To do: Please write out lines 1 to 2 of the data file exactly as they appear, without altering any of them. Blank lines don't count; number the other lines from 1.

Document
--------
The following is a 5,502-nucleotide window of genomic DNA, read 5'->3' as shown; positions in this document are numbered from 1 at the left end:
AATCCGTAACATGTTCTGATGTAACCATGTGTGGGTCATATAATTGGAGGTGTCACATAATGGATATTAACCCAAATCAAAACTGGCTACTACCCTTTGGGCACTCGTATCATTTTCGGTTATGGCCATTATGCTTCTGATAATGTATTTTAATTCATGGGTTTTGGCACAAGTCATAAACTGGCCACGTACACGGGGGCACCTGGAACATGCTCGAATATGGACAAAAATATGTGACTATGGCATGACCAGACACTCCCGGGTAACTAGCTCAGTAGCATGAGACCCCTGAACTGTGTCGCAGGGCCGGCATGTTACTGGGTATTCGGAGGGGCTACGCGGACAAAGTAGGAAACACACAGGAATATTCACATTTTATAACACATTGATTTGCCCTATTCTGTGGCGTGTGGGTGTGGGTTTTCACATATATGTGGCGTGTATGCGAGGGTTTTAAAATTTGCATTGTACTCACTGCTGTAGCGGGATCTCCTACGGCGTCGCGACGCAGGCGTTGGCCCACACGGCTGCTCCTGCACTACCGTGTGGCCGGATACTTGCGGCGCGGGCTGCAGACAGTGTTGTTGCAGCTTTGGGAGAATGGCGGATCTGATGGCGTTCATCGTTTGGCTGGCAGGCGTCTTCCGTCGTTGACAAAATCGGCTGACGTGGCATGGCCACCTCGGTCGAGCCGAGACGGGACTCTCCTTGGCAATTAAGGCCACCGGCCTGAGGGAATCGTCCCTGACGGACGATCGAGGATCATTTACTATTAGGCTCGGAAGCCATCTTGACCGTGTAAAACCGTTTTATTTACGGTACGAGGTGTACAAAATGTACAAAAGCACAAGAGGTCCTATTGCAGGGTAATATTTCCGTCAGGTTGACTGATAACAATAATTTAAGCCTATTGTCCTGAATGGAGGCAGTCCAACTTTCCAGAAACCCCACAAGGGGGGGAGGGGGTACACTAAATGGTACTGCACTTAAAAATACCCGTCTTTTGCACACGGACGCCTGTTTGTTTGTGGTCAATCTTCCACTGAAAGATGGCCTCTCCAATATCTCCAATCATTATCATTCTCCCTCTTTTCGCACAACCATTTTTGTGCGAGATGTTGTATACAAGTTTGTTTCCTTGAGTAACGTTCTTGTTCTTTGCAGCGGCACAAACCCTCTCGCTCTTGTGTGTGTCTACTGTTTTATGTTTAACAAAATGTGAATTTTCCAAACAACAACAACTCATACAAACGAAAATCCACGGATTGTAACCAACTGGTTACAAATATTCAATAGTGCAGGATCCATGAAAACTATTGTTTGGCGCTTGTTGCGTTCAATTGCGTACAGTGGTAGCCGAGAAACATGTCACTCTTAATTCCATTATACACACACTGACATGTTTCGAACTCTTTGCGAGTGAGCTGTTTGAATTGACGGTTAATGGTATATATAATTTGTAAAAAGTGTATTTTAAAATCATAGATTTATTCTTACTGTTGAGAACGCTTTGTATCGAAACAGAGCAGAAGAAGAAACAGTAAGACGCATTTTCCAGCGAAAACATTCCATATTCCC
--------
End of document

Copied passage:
The following is a 5,502-nucleotide window of genomic DNA, read 5'->3' as shown; positions in this document are numbered from 1 at the left end:
AATCCGTAACATGTTCTGATGTAACCATGTGTGGGTCATATAATTGGAGGTGTCACATAATGGATATTAACCCAAATCAAAACTGGCTACTACCCTTTGGGCACTCGTATCATTTTCGGTTATGGCCATTATGCTTCTGATAATGTATTTTAATTCATGGGTTTTGGCACAAGTCATAAACTGGCCACGTACACGGGGGCACCTGGAACATGCTCGAATATGGACAAAAATATGTGACTATGGCATGACCAGACACTCCCGGGTAACTAGCTCAGTAGCATGAGACCCCTGAACTGTGTCGCAGGGCCGGCATGTTACTGGGTATTCGGAGGGGCTACGCGGACAAAGTAGGAAACACACAGGAATATTCACATTTTATAACACATTGATTTGCCCTATTCTGTGGCGTGTGGGTGTGGGTTTTCACATATATGTGGCGTGTATGCGAGGGTTTTAAAATTTGCATTGTACTCACTGCTGTAGCGGGATCTCCTACGGCGTCGCGACGCAGGCGTTGGCCCACACGGCTGCTCCTGCACTACCGTGTGGCCGGATACTTGCGGCGCGGGCTGCAGACAGTGTTGTTGCAGCTTTGGGAGAATGGCGGATCTGATGGCGTTCATCGTTTGGCTGGCAGGCGTCTTCCGTCGTTGACAAAATCGGCTGACGTGGCATGGCCACCTCGGTCGAGCCGAGACGGGACTCTCCTTGGCAATTAAGGCCACCGGCCTGAGGGAATCGTCCCTGACGGACGATCGAGGATCATTTACTATTAGGCTCGGAAGCCATCTTGACCGTGTAAAACCGTTTTATTTACGGTACGAGGTGTACAAAATGTACAAAAGCACAAGAGGTCCTATTGCAGGGTAATATTTCCGTCAGGTTGACTGATAACAATAATTTAAGCCTATTGTCCTGAATGGAGGCAGTCCAACTTTCCAGAAACCCCACAAGGGGGGGAGGGGGTACACTAAATGGTACTGCACTTAAAAATACCCGTCTTTTGCACACGGACGCCTGTTTGTTTGTGGTCAATCTTCCACTGAAAGATGGCCTCTCCAATATCTCCAATCATTATCATTCTCCCTCTTTTCGCACAACCATTTTTGTGCGAGATGTTGTATACAAGTTTGTTTCCTTGAGTAACGTTCTTGTTCTTTGCAGCGGCACAAACCCTCTCGCTCTTGTGTGTGTCTACTGTTTTATGTTTAACAAAATGTGAATTTTCCAAACAACAACAACTCATACAAACGAAAATCCACGGATTGTAACCAACTGGTTACAAATATTCAATAGTGCAGGATCCATGAAAACTATTGTTTGGCGCTTGTTGCGTTCAATTGCGTACAGTGGTAGCCGAGAAACATGTCACTCTTAATTCCATTATACACACACTGACATGTTTCGAACTCTTTGCGAGTGAGCTGTTTGAATTGACGGTTAATGGTATATATAATTTGTAAAAAGTGTATTTTAAAATCATAGATTTATTCTTACTGTTGAGAACGCTTTGTATCGAAACAGAGCAGAAGAAGAAACAGTAAGACGCATTTTCCAGCGAAAACATTCCATATTCCC